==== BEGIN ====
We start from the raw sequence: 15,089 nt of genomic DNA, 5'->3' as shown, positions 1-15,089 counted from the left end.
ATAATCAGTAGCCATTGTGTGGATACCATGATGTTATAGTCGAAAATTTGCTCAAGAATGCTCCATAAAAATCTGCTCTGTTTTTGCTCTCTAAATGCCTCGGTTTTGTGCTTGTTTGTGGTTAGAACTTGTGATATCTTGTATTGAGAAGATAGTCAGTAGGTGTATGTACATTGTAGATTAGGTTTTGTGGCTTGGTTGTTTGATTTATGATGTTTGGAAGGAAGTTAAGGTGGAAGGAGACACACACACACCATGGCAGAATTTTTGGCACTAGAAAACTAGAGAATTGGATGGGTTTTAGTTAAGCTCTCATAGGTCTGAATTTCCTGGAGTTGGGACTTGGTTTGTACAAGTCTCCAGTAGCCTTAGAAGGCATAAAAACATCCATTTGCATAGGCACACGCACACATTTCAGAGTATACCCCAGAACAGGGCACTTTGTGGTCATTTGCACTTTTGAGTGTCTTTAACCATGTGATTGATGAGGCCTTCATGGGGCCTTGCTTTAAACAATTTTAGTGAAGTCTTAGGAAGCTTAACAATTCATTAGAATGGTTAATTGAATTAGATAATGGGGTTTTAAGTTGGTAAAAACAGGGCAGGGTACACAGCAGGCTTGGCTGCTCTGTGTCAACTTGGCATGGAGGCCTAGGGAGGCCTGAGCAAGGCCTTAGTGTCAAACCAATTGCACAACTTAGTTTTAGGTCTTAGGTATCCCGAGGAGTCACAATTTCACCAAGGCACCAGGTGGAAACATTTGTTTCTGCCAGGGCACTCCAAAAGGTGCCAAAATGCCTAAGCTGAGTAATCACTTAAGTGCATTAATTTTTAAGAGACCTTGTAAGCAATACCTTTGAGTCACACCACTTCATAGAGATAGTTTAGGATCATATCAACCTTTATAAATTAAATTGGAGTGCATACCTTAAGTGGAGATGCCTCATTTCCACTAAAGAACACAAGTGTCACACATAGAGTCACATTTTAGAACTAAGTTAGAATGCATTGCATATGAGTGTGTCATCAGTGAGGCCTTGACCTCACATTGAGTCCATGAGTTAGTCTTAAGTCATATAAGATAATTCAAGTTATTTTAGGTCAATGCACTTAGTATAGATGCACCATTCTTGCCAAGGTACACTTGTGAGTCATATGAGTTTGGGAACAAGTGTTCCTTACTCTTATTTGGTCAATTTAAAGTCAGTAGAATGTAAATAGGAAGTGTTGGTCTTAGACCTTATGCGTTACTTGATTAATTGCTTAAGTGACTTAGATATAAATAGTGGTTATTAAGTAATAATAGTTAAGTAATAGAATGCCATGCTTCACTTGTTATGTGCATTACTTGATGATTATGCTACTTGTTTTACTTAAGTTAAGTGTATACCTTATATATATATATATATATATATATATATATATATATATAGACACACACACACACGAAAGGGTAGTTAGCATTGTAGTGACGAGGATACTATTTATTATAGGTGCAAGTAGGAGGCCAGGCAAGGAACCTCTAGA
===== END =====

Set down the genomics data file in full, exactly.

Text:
We start from the raw sequence: 15,089 nt of genomic DNA, 5'->3' as shown, positions 1-15,089 counted from the left end.
ATAATCAGTAGCCATTGTGTGGATACCATGATGTTATAGTCGAAAATTTGCTCAAGAATGCTCCATAAAAATCTGCTCTGTTTTTGCTCTCTAAATGCCTCGGTTTTGTGCTTGTTTGTGGTTAGAACTTGTGATATCTTGTATTGAGAAGATAGTCAGTAGGTGTATGTACATTGTAGATTAGGTTTTGTGGCTTGGTTGTTTGATTTATGATGTTTGGAAGGAAGTTAAGGTGGAAGGAGACACACACACACCATGGCAGAATTTTTGGCACTAGAAAACTAGAGAATTGGATGGGTTTTAGTTAAGCTCTCATAGGTCTGAATTTCCTGGAGTTGGGACTTGGTTTGTACAAGTCTCCAGTAGCCTTAGAAGGCATAAAAACATCCATTTGCATAGGCACACGCACACATTTCAGAGTATACCCCAGAACAGGGCACTTTGTGGTCATTTGCACTTTTGAGTGTCTTTAACCATGTGATTGATGAGGCCTTCATGGGGCCTTGCTTTAAACAATTTTAGTGAAGTCTTAGGAAGCTTAACAATTCATTAGAATGGTTAATTGAATTAGATAATGGGGTTTTAAGTTGGTAAAAACAGGGCAGGGTACACAGCAGGCTTGGCTGCTCTGTGTCAACTTGGCATGGAGGCCTAGGGAGGCCTGAGCAAGGCCTTAGTGTCAAACCAATTGCACAACTTAGTTTTAGGTCTTAGGTATCCCGAGGAGTCACAATTTCACCAAGGCACCAGGTGGAAACATTTGTTTCTGCCAGGGCACTCCAAAAGGTGCCAAAATGCCTAAGCTGAGTAATCACTTAAGTGCATTAATTTTTAAGAGACCTTGTAAGCAATACCTTTGAGTCACACCACTTCATAGAGATAGTTTAGGATCATATCAACCTTTATAAATTAAATTGGAGTGCATACCTTAAGTGGAGATGCCTCATTTCCACTAAAGAACACAAGTGTCACACATAGAGTCACATTTTAGAACTAAGTTAGAATGCATTGCATATGAGTGTGTCATCAGTGAGGCCTTGACCTCACATTGAGTCCATGAGTTAGTCTTAAGTCATATAAGATAATTCAAGTTATTTTAGGTCAATGCACTTAGTATAGATGCACCATTCTTGCCAAGGTACACTTGTGAGTCATATGAGTTTGGGAACAAGTGTTCCTTACTCTTATTTGGTCAATTTAAAGTCAGTAGAATGTAAATAGGAAGTGTTGGTCTTAGACCTTATGCGTTACTTGATTAATTGCTTAAGTGACTTAGATATAAATAGTGGTTATTAAGTAATAATAGTTAAGTAATAGAATGCCATGCTTCACTTGTTATGTGCATTACTTGATGATTATGCTACTTGTTTTACTTAAGTTAAGTGTATACCTTATATATATATATATATATATATATATATATATATATATAGACACACACACACACGAAAGGGTAGTTAGCATTGTAGTGACGAGGATACTATTTATTATAGGTGCAAGTAGGAGGCCAGGCAAGGAACCTCTAGA